The things that give meaning to our lives relieve us of the need to ask, “What will I do next?” This is one reason why the loss of a loved one, a job, a personal faculty or skill, one’s health or one’s home, or even the loss of a routine or a possession can be so devastating. It leaves us bereft, at a loss of what to do with life and love and energy. For, these cherished things had heretofore set the tone, the scene, and the agenda for our daily lives. Through them, we knew what life is about and how our days would be passed. Without them, the future may seem uncertain and bleak. One carries on, since life has its own day-to-day momentum. But anxiety follows loss, which is a loss of meaning.
Meaning is about choices we make—of what to value and what to do. Anxiety attends freedom of choice, which thus is burdensome. When we lose that which gives structure and direction to life, we are then faced all over again with fundamental choices that can be riddled with anxiety. The other side of this coin is that we made such choices in the first place partly to be done with the anxiety of choosing. Understanding this can help us better appreciate what we have not lost, what has not been thwarted by external events or losses beyond our control. One prefers, of course, to make choices that will prevail and and not have to be made all over again, each year or week or moment. Human society is founded on this desire and has conspired to make that stability possible in many ways. We make contracts and social arrangements toward that end. But human society is not inherently stable in the ways we hope; much less can nature be relied upon.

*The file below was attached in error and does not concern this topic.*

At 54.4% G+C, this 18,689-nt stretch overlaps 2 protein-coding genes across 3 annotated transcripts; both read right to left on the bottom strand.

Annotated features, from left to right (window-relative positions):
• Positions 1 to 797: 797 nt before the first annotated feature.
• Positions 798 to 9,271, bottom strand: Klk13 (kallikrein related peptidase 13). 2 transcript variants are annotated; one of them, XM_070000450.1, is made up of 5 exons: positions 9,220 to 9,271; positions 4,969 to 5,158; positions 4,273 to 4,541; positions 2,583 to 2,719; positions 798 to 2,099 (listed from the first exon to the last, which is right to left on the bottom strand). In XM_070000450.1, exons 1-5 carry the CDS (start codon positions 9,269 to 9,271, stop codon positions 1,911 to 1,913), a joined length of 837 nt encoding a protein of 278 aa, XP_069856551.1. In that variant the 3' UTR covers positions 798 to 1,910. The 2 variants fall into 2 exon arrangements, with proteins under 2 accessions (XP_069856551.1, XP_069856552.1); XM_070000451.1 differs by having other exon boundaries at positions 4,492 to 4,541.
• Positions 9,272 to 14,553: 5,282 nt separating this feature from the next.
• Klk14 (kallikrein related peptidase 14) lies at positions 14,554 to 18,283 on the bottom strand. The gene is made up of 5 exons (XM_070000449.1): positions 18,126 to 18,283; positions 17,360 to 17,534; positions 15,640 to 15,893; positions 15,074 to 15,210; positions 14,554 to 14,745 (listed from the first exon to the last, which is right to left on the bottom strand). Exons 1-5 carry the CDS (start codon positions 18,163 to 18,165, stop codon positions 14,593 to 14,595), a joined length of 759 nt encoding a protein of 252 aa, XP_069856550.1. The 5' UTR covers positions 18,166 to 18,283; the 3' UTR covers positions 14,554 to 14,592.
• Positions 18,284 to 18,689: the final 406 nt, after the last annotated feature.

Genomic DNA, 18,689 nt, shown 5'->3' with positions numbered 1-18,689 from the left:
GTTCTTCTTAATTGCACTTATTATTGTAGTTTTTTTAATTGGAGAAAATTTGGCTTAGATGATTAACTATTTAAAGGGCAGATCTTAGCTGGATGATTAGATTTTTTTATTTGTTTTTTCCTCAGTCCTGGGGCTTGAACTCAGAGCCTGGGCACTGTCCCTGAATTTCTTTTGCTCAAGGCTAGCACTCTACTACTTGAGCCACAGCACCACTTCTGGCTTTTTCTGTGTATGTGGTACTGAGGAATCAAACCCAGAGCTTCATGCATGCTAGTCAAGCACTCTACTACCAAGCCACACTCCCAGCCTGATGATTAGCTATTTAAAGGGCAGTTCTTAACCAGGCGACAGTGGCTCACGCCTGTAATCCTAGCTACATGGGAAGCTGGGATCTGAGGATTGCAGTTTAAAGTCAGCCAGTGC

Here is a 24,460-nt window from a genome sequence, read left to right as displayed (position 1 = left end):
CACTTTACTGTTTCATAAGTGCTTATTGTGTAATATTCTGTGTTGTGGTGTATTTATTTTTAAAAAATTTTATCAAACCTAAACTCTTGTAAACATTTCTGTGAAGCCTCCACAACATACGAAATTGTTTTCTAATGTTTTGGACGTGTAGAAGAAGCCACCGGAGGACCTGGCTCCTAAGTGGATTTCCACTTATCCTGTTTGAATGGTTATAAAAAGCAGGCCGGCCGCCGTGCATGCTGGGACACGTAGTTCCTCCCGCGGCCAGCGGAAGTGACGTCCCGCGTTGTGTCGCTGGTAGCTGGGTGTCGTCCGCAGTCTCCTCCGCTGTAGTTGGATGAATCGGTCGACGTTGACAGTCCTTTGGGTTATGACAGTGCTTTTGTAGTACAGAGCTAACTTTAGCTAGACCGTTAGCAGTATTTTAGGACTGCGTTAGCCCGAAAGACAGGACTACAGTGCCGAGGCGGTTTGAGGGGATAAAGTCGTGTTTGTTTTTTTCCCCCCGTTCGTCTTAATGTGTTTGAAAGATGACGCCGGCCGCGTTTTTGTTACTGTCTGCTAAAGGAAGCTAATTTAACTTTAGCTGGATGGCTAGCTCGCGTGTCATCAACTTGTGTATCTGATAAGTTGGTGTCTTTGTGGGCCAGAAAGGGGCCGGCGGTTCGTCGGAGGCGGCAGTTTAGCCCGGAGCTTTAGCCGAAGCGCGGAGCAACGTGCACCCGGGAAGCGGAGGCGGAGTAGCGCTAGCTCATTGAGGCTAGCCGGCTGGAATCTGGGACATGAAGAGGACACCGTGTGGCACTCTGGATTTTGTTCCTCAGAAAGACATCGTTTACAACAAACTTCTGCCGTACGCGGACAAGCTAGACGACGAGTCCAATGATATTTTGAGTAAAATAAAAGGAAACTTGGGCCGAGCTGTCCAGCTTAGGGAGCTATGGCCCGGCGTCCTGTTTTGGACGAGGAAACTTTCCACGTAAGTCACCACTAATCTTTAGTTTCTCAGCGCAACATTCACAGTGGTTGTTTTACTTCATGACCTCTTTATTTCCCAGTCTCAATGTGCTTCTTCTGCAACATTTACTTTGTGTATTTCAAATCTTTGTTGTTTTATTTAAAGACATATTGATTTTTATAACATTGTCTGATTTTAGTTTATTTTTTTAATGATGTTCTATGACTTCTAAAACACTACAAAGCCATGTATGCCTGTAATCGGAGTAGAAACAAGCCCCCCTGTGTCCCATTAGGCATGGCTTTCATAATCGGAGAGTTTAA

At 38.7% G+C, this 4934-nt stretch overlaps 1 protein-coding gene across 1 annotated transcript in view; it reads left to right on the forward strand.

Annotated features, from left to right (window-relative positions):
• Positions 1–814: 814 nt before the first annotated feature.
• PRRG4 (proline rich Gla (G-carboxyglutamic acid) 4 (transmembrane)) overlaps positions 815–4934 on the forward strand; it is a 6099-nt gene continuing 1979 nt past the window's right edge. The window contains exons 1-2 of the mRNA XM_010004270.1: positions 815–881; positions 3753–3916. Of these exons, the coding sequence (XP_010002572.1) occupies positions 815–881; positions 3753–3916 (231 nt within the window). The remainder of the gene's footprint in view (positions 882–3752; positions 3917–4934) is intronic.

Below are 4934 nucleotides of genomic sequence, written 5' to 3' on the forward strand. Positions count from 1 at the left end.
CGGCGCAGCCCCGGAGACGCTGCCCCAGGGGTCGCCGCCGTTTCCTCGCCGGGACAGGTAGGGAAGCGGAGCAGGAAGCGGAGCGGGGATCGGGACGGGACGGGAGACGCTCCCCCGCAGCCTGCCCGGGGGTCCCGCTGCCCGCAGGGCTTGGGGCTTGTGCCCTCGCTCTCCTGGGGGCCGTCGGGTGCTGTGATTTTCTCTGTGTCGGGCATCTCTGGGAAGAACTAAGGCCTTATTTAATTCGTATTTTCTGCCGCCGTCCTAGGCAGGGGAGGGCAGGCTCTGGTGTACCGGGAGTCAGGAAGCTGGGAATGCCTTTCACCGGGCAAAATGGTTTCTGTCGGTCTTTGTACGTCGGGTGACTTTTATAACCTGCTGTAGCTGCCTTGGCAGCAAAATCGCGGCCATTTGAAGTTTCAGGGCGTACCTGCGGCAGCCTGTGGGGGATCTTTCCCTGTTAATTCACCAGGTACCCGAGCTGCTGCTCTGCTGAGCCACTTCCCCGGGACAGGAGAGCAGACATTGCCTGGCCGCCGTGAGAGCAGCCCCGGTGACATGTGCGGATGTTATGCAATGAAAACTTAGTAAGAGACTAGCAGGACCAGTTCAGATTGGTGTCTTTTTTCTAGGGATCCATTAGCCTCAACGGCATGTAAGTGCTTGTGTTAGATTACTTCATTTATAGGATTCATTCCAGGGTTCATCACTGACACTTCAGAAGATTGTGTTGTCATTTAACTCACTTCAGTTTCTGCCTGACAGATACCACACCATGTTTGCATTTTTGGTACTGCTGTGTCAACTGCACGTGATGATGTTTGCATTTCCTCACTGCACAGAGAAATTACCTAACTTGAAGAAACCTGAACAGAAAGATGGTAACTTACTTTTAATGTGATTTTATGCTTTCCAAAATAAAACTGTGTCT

One lives by habit and routine, since these structure our lives, eliminate the need for constant decisions, and establish a stable environment we can count on. This reliability is the enduring appeal of culture and institutions—of the man-made world of systems, protocols, algorithms, artifacts and machines, which are not subject to the uncertainties that inhere in nature. But even these are unreliable to the extent they depend on human participation and natural materials and forces.
Just as culture is the order we impose on nature, meaning is the narrative that we project onto an unstable natural and social background. It is a structured story we attempt to impose on life. That works, for brief periods in limited ways, in the measure that life seems to conform to our hopes. Yet, the fact that meaning may endure for extended periods is serendipitous. We may be grateful for it, but it is never guaranteed. It is only by chance (some would say by grace) that we can take anything for granted. Loss reminds us that meaning is fragile and choice is always imminent—which is another way to say that conscious attention is often required.